Division of Pediatric Infectious Diseases, David Geffen School of Medicine at UCLA, MDCC 22-442 10833 LeConte Ave, Los Angeles, CA 90095, United States. Electronic address: [email protected]
Although many pathogens affect neurodevelopment, most do so by stalling or arresting developmental progress with damage to central nervous system (CNS) cells and circuits during fetal life, leaving lifelong sequelae after early neuronal infection. In utero infections with CNS repercussions generally result from direct infection of fetal neural cells, with varying degrees of CNS involvement depending on the stage of fetal development. Human Immunodeficiency Virus (HIV) is distinct from other conditions as it does not cause immediate repercussions to the CNS unless HIV perinatal infection is accompanied by other co-infections. Nevertheless, distinct from the other congenital infections which generally induce failure to attain developmental milestones, perinatal HIV infection causes developmental regression, with often indolent but progressive neurodevelopmental consequences. Loss of developmental milestones has long been recognized as an Acquired Immune Deficiency Syndrome defining condition, often with growth failure. HIV encephalopathy presents as developmental delay/loss of developmental milestones, with manifestations in motor, mental and expressive language functions. Perinatal HIV disease is herein reviewed, with focus on developmental outcomes, diagnosis and treatment.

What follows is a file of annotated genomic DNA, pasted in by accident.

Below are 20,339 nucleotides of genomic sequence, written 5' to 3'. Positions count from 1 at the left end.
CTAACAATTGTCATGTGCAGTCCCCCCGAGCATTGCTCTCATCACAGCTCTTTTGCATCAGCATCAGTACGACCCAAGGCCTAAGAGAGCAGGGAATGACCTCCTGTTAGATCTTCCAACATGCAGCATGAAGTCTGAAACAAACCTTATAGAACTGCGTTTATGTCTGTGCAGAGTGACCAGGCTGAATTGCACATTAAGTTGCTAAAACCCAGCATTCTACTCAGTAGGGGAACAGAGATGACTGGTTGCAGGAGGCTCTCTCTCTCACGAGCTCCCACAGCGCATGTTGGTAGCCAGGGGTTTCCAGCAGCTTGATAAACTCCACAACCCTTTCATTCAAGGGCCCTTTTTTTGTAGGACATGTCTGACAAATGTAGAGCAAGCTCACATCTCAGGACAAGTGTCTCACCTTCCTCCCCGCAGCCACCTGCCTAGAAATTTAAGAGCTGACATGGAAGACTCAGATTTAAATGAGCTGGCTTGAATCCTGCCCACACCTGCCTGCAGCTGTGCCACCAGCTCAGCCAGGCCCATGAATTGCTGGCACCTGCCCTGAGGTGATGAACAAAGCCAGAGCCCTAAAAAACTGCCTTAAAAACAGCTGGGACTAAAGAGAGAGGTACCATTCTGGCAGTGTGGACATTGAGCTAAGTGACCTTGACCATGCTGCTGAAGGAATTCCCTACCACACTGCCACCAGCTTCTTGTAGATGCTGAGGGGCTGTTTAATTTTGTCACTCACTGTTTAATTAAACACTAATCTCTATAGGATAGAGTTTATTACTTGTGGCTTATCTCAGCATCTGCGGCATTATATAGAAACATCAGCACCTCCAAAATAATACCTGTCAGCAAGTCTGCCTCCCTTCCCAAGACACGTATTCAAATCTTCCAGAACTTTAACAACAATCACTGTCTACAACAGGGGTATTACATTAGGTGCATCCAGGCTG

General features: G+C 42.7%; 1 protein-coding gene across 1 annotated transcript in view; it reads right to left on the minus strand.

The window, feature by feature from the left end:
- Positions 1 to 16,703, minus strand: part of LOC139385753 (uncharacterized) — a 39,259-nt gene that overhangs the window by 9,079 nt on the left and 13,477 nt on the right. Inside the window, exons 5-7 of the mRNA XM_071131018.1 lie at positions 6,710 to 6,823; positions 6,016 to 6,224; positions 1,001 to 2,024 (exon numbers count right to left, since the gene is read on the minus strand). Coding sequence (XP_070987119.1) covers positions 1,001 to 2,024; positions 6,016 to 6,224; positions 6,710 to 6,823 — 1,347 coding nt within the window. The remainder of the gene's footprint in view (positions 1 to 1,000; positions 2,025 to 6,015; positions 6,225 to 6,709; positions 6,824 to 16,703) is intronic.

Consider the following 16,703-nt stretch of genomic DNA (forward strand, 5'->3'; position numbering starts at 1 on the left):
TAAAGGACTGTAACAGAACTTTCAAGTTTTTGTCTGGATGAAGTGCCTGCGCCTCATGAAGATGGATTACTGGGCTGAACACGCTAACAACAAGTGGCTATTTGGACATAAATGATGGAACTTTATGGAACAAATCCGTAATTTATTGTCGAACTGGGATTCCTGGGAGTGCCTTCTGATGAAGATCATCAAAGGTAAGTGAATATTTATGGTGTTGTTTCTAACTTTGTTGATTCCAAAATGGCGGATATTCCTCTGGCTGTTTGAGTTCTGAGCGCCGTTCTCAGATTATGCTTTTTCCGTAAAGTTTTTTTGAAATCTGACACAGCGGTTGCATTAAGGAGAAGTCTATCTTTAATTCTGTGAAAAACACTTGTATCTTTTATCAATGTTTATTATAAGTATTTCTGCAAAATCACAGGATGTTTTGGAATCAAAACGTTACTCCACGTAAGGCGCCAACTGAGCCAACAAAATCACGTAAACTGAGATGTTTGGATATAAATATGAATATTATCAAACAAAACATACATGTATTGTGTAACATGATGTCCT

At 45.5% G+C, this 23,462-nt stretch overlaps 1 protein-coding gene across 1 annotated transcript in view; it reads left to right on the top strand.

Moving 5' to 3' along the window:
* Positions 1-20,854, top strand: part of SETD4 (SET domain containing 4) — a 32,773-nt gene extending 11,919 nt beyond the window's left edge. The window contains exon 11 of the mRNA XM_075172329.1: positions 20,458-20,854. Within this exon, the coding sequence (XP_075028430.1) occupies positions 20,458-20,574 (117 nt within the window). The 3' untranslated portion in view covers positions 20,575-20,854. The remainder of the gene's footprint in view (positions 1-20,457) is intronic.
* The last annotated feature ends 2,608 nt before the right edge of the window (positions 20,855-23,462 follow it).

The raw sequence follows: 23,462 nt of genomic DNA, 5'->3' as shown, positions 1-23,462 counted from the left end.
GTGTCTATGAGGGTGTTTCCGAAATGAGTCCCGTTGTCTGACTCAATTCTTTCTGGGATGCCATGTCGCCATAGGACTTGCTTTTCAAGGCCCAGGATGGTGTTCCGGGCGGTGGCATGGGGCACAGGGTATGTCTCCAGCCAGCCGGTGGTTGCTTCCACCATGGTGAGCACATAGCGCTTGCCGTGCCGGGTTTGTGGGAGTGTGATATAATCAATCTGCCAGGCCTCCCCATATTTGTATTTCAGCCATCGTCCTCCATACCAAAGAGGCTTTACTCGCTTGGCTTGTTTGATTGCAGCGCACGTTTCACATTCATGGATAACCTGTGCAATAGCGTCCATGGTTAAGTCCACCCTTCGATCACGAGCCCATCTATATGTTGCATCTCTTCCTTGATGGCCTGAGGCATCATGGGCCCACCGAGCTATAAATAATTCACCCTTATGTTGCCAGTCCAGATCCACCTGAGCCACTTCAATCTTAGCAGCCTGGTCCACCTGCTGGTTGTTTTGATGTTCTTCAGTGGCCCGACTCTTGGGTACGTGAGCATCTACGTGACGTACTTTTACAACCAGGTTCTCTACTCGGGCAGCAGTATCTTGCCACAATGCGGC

Neurosci Biobehav Rev (Neuroscience and biobehavioral reviews)
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